Last week, we started off our selection process for picking The Roar’s greatest Ashes XI. With about 1000 votes lodged on the initial poll, it’s now time to finalise the team.
Respected journalist Robert Craddock lamented that the opening day of the fourth Test between India and Australia was one where “Australia lost their aura.”
While that can be debated, what was certain was India finished the day on top with the Australian bowlers utterly deflated.
The visitors finished the day in a commanding position on 4/303 with Pujara batting on 130* as they look to win their first ever test series in Australian soil.
Here were four key moments that defined the day’s play:
1. Win the toss and Kohli doesn’t lose a game
In Test cricket at least Virat Kohli has never yet lost a Test match after winning a toss. It is a record that spans 21 matches and includes 18 wins. In 2018, India’s away wins in Nottingham and Melbourne were on the back on Kohli calling correctly. India drew first blood and it was ominous signs for Australia.
2. Tale of two openers: One fails and the other flourishes
KL Rahul is going through a torrid time even as his good friend and Karnataka team-mate Mayank Agarwal is amongst the runs. Rahul’s technique is being exposed and his mind is wavering.
It was in Sydney in 2015 that Rahul scored his maiden Test century. Any hopes of reliving those memories were short-lived as he was dismissed edging for nine off the bowling of Hazlewood.
Since the start of 2018 across 23 innings, almost 70 per cent of Rahul’s innings have yielded less than 20 runs. Over this period he has managed only two scores above 50; one of them being against Afghanistan.
In his last ten completed innings, six have been single digit scores.
Numbers unfortunately don’t lie and teams can ill-afford an opener out of touch. Minutes after being dismissed, Rahul went straight to the nets and received throw downs from Raghu. There is no denying the work ethic and he may yet have one more innings on tour to showcase his talent.
Every cricketer goes through these phases and Rahul can take inspiration from his skipper.
Kohli famously had a wretched tour of England in 2014 when he averaged 13.50 across 10 innings. But he came back stronger and in 2018 turned it around in remarkable fashion topping the run charts in challenging conditions scoring 593 runs.
Mayank Aggarwal, the other Indian opener, meanwhile looked assured and positive at the crease. The secret? Apparently plenty of eggs for breakfast every single day!
The confidence from a successful debut on Boxing Day showed as he brought up his second half century in only his third innings.
His penchant for spin was again evident as he hit Lyon for multiple sixes down the ground. However it was Lyon that had the last laugh dismissing Aggarwal on the long-on boundary for 77 when a century was there for the taking.
3. Second spinner? Australia falls short on selection again
Australia’s team selection and strategy appears to be in a state of confusion of late.
Peter Handscomb, criticised for his technique in Test cricket, finds himself back in the XI after sitting out the Boxing Day Test. Aaron Finch and Mitchell Marsh were rightly axed, but Marnus Labuschagne’s inclusion raised more eyebrows than answers.
Was he in as a number three batsman or as the team’s second spinner? It appears more the former as Labuschagne was hit for 12 runs off his opening over and finished the day only bowling four relatively wayward overs.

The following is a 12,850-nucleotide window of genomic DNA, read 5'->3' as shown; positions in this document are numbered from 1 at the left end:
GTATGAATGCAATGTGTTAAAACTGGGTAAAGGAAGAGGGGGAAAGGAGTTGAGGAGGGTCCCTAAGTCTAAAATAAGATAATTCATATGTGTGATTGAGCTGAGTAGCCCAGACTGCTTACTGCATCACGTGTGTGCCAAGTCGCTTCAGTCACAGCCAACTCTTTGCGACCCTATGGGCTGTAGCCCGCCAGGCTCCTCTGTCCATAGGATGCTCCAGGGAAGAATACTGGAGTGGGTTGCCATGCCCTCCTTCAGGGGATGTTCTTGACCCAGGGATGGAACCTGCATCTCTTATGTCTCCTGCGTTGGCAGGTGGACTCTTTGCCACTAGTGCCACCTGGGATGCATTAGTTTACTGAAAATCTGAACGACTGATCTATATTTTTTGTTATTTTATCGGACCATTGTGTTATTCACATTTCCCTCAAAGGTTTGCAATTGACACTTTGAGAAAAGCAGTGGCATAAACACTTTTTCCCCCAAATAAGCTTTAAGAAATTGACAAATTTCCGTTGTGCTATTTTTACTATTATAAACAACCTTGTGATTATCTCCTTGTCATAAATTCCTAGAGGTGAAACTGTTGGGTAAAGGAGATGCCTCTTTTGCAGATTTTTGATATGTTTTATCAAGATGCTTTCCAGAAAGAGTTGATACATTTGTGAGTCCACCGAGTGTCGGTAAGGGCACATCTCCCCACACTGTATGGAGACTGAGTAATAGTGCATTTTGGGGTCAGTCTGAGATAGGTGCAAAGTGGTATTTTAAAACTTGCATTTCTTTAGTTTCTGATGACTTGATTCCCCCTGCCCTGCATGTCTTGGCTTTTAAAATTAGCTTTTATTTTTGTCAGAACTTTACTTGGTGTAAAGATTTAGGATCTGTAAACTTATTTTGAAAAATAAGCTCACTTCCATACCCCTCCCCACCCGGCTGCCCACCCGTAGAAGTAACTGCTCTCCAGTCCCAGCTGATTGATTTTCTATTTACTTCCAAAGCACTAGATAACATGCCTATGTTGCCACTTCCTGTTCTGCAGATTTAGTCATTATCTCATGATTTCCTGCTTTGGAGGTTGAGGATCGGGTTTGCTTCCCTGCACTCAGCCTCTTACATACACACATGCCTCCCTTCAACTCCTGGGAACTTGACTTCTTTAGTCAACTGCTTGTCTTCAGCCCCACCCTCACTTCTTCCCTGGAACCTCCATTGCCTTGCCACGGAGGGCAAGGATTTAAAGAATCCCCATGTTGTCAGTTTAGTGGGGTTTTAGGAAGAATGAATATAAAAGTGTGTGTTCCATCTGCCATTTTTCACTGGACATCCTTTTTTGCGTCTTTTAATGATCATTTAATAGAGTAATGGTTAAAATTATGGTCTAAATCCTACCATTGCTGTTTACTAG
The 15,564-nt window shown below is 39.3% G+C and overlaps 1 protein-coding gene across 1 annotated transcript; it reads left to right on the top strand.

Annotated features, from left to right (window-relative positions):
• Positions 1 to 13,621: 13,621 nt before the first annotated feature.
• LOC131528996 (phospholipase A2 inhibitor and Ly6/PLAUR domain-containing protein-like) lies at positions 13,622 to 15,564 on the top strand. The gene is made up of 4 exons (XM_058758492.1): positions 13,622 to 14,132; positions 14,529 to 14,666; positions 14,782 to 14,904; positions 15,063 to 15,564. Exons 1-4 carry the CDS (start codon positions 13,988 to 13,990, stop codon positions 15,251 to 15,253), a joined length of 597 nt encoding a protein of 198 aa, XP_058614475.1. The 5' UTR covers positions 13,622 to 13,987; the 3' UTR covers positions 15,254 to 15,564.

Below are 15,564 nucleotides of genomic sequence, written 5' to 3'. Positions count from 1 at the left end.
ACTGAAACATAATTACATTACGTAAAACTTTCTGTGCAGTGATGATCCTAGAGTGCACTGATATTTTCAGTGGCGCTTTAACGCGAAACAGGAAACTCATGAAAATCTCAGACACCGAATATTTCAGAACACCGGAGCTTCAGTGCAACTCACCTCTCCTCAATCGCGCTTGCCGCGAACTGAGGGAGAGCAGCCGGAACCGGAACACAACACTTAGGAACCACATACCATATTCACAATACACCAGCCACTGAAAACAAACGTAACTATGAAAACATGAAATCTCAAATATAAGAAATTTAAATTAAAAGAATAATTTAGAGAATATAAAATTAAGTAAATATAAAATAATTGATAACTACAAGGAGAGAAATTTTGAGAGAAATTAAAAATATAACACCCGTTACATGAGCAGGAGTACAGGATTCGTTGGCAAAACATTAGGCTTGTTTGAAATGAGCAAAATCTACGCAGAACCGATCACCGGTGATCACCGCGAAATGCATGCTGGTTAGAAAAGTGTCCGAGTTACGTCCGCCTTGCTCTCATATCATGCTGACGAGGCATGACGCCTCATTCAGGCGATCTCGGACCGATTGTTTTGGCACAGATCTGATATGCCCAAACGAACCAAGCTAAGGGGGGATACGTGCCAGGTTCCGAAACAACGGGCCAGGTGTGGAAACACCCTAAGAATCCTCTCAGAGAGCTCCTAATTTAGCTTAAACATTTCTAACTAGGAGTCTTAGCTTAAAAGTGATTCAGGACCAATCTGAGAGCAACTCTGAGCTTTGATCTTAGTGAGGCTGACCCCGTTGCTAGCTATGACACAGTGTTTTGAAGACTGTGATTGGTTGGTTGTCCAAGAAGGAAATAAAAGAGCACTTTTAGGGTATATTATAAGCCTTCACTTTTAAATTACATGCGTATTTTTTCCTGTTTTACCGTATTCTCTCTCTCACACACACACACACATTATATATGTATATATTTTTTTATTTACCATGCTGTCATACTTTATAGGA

Matthew Wade has been in commanding form with the bat averaging 63.44 in Shield Cricket but is not considered for selection. Marcus Stoinis too presents a case to the selectors if Australia are looking ahead to the Ashes, and certainly on current form a better prospect than Mitch Marsh.
Glenn Maxwell meanwhile might have been a more aggressive option in this Test match with conditions more suited to his style of play and could have offered several overs of spin.
Fawad Ahmed would have been the x-factor if Australia wanted to play two spinners. His limited overs form has been commendable of late and in terms of spin bowling experience after Lyon, with 62 first class matches and 205 wickets, he is right up there.
4. The monk that bats and bats and bats
In an era of flamboyance, aggression and the glitz and glamour associated with T20 cricket – Cheteshwar Pujara is a throw-back to cricket how it used to be played. He doesn’t have an IPL contract and only plays Test cricket for India.
After finishing the day with 130*, it is safe to say the opening day of the fourth Test belonged to Pujara. He’s India’s version of a batting monk that knows only to keep batting and batting for extended periods.
The man has been out in the middle for over 28 hours this series and has faced 1135 deliveries – the most by any player. Australia’s bowlers are left with no answers.
He started this innings in his usual circumspect way grinding out the opposition. Patience is a virtue for Pujara and he stuck it out no matter what the Australian bowlers threw at him.
More than half of all deliveries he faced were good length, yet his overall control at the crease was 90 per cent. He averages less than a run an over to balls pitched in good length but leverages his strength to great effect.
Against spin, Pujara is a machine. Since his debut in 2010 only four other players have scored more test runs against spin.
Against Lyon, he frequently uses his feet – more so than anyone else in this Indian XI. Today 10 out of his 16 boundaries were against the spin of Lyon and Labuschagne and he scored over 70 per cent of his runs on the leg side.
Pujara is still at the crease having consumed 250 deliveries on the opening day. He already has 458 runs in this series. The longer he bats, the closer India will be to finishing up with a mammoth first innings total.